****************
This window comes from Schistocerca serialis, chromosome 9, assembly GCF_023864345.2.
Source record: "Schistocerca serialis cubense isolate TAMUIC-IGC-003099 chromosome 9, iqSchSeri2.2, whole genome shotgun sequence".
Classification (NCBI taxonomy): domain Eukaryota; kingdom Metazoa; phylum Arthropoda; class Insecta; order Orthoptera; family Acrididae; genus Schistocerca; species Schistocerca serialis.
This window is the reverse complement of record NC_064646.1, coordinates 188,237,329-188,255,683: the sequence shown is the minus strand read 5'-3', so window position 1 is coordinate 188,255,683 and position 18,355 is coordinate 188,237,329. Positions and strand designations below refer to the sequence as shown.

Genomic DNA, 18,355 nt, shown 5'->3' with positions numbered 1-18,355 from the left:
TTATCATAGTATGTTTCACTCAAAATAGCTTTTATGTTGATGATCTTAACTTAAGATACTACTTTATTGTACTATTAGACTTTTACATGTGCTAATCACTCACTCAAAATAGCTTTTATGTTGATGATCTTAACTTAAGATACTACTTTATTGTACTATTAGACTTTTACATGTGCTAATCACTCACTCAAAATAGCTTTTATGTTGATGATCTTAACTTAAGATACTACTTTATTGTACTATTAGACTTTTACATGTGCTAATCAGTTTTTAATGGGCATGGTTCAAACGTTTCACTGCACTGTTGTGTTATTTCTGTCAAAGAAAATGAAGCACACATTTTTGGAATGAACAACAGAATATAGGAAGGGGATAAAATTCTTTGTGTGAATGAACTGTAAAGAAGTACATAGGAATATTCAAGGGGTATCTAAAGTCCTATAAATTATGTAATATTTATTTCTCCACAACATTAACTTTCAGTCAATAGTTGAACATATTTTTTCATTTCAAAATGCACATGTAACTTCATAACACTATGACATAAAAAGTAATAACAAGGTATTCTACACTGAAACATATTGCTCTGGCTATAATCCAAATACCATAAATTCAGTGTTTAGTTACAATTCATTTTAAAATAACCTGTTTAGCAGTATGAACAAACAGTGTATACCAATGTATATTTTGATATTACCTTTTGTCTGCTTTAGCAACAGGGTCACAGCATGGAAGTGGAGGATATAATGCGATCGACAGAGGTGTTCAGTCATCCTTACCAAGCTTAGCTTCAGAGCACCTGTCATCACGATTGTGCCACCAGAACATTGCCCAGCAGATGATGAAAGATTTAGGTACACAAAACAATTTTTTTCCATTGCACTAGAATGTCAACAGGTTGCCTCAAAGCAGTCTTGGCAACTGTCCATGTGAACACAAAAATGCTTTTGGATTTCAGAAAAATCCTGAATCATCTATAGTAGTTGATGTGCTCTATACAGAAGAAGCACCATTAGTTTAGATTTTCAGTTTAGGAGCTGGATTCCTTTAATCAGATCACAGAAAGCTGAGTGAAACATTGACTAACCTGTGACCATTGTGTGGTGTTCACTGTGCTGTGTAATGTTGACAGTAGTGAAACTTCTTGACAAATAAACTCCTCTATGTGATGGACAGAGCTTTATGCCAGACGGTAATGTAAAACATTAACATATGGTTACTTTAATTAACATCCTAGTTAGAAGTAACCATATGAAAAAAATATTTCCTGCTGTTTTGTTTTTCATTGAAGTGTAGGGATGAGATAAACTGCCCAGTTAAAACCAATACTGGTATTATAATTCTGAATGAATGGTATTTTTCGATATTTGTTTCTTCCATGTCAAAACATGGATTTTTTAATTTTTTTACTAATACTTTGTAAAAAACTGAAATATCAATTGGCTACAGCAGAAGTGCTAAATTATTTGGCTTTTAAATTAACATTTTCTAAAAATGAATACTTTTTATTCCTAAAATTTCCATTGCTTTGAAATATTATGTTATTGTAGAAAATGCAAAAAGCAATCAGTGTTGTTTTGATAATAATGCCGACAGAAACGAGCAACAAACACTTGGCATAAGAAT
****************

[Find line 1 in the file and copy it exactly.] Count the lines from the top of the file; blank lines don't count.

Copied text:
This window comes from Schistocerca serialis, chromosome 9, assembly GCF_023864345.2.